EDMONTON -- As Albertans began the process to elect their mayors, councillors and school trustees in advance polls this week, their premier found himself defending the two referendum questions the province included in this year's municipal vote.
Among the two questions, the Alberta electorate is being asked to choose whether to continue the ritual of rotating between standard and daylight saving time (DST), or to stick with DST all year.
But one circadian rhythm expert from the University of Calgary told CTV News Edmonton that question itself is flawed.
"We've been presented with two bad choices," Dr. Michael Antle said. "A bad one and a worse one."
Dr. Antle has been advocating for years to get rid of the bi-annual clock change, but says the province should be moving to get rid of DST and stick with standard time instead.
"We know that (the time changes) do cause harm and it's absolutely killing me to be advocating for them right now, because I know how bad they are."
According to Dr. Antle, a year-round DST would be worse for Albertans than the system they have now.
"Because of where Alberta is, relative to the time zones we follow, it's going to be harder for us," he said.
"Because we're so far north we have really short days, which means we're going to feel any adverse effects of being on the wrong time even more."
According to CTV News Edmonton Chief Meteorologist Josh Classen, a permanent DST would mean the sun wouldn't rise in Edmonton in December until around 9:40 a.m.
"And across the north (of Alberta) the sun doesn't come up until around 10 in the morning," said Classen.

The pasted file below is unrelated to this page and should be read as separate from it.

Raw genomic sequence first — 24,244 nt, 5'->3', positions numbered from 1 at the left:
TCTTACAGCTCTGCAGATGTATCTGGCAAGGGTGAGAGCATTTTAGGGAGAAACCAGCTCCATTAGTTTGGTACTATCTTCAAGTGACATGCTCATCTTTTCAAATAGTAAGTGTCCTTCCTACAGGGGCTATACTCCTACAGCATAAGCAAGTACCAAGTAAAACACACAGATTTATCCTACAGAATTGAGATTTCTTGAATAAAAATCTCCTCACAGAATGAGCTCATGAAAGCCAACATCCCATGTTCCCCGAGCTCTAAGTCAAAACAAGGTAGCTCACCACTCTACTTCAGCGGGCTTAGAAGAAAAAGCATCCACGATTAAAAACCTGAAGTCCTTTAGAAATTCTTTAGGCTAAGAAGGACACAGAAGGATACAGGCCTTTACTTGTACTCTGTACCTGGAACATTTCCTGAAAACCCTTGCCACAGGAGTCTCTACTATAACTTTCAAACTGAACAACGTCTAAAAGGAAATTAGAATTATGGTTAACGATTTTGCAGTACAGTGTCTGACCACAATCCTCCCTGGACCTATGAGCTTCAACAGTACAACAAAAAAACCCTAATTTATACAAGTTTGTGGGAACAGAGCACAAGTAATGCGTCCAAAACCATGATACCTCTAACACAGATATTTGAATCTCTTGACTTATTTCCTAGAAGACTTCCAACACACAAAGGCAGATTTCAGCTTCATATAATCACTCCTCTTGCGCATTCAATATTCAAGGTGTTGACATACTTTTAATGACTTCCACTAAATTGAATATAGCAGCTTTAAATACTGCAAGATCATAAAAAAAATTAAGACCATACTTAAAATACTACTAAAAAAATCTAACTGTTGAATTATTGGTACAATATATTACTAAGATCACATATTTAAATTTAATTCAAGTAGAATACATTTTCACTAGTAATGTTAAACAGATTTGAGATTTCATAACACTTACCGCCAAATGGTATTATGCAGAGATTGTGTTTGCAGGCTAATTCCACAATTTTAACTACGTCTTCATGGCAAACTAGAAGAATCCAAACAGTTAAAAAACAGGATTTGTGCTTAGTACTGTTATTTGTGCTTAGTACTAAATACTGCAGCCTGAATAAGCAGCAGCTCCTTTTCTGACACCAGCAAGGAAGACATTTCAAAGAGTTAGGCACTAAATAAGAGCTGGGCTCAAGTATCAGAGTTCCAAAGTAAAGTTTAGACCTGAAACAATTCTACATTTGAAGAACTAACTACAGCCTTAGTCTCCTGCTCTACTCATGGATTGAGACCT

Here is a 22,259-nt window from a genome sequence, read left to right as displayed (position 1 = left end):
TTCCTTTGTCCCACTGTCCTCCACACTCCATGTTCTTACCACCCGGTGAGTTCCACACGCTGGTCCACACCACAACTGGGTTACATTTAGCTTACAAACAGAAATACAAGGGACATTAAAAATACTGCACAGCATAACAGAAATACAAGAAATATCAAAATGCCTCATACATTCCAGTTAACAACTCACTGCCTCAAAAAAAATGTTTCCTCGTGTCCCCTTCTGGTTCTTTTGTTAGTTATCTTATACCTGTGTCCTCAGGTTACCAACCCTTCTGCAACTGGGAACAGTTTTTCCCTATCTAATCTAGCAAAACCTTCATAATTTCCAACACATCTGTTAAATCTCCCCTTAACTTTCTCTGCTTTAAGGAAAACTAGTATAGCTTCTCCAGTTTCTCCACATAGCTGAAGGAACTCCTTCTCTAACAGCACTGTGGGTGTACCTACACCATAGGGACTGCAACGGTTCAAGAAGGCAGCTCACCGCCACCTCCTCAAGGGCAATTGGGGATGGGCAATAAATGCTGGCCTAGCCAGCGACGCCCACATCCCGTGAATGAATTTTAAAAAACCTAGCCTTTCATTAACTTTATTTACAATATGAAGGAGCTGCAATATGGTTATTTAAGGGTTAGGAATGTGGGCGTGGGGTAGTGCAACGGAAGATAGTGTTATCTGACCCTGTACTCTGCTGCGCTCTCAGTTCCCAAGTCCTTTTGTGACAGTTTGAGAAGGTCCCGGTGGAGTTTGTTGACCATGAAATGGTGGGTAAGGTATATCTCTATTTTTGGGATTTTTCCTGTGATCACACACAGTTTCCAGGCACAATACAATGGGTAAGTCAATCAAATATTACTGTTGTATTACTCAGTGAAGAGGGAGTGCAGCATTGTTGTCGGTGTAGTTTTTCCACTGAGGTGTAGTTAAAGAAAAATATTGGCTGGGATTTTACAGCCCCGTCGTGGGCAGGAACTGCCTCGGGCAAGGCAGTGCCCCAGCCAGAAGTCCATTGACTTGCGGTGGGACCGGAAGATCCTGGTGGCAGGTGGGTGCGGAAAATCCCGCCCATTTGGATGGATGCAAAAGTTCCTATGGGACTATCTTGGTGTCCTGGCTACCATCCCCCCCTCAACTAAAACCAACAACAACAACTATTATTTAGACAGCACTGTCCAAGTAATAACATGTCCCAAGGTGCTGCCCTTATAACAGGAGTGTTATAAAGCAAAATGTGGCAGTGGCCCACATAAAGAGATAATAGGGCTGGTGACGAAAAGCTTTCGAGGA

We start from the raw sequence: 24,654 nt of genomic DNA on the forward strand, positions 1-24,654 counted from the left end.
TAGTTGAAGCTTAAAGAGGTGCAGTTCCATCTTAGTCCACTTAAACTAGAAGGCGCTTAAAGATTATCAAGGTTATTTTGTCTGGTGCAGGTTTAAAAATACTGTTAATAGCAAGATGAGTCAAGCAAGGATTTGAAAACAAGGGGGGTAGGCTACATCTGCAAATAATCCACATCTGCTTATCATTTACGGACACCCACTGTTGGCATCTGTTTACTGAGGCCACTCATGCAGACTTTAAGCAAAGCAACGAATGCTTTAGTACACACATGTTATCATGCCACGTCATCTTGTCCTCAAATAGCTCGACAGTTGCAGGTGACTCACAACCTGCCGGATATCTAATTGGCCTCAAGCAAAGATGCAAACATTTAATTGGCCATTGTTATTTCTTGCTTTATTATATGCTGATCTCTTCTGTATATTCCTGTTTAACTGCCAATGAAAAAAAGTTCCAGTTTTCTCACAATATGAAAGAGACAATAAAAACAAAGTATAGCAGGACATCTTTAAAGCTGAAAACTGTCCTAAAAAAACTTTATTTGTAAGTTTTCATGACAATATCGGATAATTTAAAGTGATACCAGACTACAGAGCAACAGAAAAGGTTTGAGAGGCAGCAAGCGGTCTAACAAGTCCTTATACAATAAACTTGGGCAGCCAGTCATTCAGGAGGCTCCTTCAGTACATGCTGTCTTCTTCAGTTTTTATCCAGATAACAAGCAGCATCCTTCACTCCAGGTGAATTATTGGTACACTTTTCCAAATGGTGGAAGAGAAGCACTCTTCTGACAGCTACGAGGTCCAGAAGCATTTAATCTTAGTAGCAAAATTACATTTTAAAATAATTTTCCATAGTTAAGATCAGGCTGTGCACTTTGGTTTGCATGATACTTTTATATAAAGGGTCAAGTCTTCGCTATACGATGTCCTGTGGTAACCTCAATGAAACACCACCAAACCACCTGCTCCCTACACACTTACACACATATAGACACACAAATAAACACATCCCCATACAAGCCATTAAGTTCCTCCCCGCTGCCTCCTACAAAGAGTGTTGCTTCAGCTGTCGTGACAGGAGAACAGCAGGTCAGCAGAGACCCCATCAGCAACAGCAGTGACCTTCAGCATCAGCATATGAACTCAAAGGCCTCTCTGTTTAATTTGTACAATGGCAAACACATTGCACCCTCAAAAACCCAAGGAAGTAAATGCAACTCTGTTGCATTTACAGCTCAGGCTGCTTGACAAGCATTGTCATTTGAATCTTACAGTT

Despite that fact, one Grande Prairie, Alta., city councillor worries many of his constituents don't understand the stakes of the permanent DST question.
"Just from my own personal conversations, I would say it's probably about 40 per cent of our people who understand the implications of this," Coun. Chris Thiessen told CTV News Edmonton.
Experts say the extra darkness in the morning can cause circadian disruption in our brains, a phenomenon commonly experienced by shift workers.
A 2017 study by the American Association for Cancer Research found circadian disruption, which is worse for people in the western part of a given time zone, was linked to increased rates of cancer.
Circadian misalignment can also lead to shorter sleeps, which multiple studies have linked to increased rates of diabetes, obesity and workplace injuries.
Still, on Tuesday, Alberta Premier Jason Kenney defended the referendum question, saying it would be the best way to stay in line with neighbouring jurisdictions.
B.C., Washington, Oregon and California are all moving toward a permanent DST, meaning a year-round standard time for Alberta would separate the time zones even further.
"I think it would be imprudent for Alberta to go in the opposite direction," Kenney said.
The province says a majority 'yes' vote on the permanent DST referendum question would mean the change would come into effect by next fall at the earliest.
With files from CTV News Edmonton's Dan Grummett